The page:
So we have:
An intelligent system being aligned: a collection of dogs
A model of that system as a population subject to natural selection
An operationalization of our terminal values: the hunting ability of the dogs
A theory connecting interventions to the goal: the theory of genetics
Practical know-how concerning how to implement the breeding program
We mention this example because the remainder of our examples are oriented around humans and AIs, and non-human animals represent the main third category.
Here are some examples of things that do not fit the definition of alignment used in this essay.
Irrigating crops by redirecting a stream. This is not an example of alignment in the sense that we have described here because the stream is not an intelligent system.
Changing my appearance by getting a haircut. This is not an example of alignment because, although it is an intervention on an intelligent system, it does not really strike at the thing that generates my equilibrium behavior.
Acquiring water by digging a well. This is not an example of alignment because the action (digging a well) is an object-level task rather than an intervention upon some intelligent system.
In the remainder of this essay we will explore ways in which the difficulty of AI alignment differs from or is similar to that of non-AI systems, with the goal of elucidating a central difference.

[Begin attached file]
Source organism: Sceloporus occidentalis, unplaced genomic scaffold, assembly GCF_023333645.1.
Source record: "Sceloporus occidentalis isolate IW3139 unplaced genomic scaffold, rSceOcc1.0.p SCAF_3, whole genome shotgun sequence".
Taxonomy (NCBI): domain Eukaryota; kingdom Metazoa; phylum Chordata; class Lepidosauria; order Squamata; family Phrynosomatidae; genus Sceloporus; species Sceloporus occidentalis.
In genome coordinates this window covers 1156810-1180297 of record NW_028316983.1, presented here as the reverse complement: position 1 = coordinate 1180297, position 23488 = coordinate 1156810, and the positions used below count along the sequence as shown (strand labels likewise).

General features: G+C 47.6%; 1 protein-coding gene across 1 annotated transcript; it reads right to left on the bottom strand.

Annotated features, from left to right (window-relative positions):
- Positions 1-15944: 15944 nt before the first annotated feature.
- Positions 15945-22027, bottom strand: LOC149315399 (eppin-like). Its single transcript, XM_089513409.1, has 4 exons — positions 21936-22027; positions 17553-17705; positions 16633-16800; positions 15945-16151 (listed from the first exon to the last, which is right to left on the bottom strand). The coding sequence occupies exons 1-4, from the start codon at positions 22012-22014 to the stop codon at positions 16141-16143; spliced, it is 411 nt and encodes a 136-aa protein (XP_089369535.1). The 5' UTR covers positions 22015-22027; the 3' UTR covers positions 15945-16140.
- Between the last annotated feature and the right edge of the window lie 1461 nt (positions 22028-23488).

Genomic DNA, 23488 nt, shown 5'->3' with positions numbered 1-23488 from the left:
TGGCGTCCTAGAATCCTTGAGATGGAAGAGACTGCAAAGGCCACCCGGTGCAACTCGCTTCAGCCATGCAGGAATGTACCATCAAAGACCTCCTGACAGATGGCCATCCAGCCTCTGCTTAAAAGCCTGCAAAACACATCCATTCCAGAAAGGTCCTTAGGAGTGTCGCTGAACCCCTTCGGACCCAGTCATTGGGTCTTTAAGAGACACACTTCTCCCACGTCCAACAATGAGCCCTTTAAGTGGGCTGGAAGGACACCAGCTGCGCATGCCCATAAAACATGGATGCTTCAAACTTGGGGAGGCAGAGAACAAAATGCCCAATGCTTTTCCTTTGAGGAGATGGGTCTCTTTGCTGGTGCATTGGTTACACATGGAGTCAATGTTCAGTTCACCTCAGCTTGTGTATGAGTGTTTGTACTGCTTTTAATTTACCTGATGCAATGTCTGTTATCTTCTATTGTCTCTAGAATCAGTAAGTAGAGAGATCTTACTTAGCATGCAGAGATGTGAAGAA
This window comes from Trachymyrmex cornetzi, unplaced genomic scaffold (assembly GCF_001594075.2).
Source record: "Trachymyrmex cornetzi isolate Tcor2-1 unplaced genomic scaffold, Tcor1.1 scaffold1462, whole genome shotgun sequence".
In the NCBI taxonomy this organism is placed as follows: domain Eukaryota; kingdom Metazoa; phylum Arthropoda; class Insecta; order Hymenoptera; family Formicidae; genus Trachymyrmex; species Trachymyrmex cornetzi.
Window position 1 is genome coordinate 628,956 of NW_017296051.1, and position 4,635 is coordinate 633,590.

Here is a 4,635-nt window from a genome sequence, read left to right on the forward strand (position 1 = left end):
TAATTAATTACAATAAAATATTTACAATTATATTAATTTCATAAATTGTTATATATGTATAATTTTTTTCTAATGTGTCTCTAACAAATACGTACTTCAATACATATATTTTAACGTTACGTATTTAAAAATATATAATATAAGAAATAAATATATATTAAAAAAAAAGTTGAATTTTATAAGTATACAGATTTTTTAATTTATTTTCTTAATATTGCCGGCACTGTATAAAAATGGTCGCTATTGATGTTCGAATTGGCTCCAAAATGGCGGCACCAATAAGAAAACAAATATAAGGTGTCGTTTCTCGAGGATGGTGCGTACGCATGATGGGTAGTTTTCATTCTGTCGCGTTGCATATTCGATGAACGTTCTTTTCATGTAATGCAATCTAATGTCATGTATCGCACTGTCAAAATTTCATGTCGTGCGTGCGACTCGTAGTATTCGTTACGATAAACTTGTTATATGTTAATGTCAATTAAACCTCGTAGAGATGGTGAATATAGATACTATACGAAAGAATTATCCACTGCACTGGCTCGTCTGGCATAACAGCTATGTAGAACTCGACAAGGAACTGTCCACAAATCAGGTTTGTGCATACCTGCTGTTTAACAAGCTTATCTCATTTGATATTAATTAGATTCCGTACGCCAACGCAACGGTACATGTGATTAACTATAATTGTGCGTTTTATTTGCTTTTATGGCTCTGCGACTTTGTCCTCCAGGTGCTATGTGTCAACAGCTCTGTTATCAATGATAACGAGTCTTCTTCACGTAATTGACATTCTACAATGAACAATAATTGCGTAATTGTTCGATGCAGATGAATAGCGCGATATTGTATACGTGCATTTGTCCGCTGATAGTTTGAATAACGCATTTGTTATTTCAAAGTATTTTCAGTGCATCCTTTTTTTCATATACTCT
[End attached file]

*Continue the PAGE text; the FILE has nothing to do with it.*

Overall risk posed
One axis by which we might differentiate AI and non-AI alignment is the overall level of risk posed on life on Earth by alignment failure. There have been many countries, companies, and communities that were imperfectly aligned with the goals of their designers, but as of the writing of this essay, none of these have ended life on Earth. In contrast, a misaligned AI may destroy all life on the planet. It does seem to us that AI alignment is an outlier in terms of overall risk posed, but why exactly is that? The remainder of this essay explores aspects of AI alignment that make it difficult relative to alignment in general. These might be viewed as explanations for the relatively large risk seemingly posed by AI versus non-AI systems.
Human versus technological speed
When aligning systems composed of humans, there is a match between the speed of the one doing the alignment and that of the system being aligned. If we make a mistake in setting up a government or company, things generally do not run away from us overnight, or if they do, things generally remain under the control of some other human institution if not under our own control. This is because human institutions generally cannot move very much faster than individual humans, which in turn is because the intelligence of a human institution lies significantly within the cognition of individual humans, and we do not yet know how to unpack that.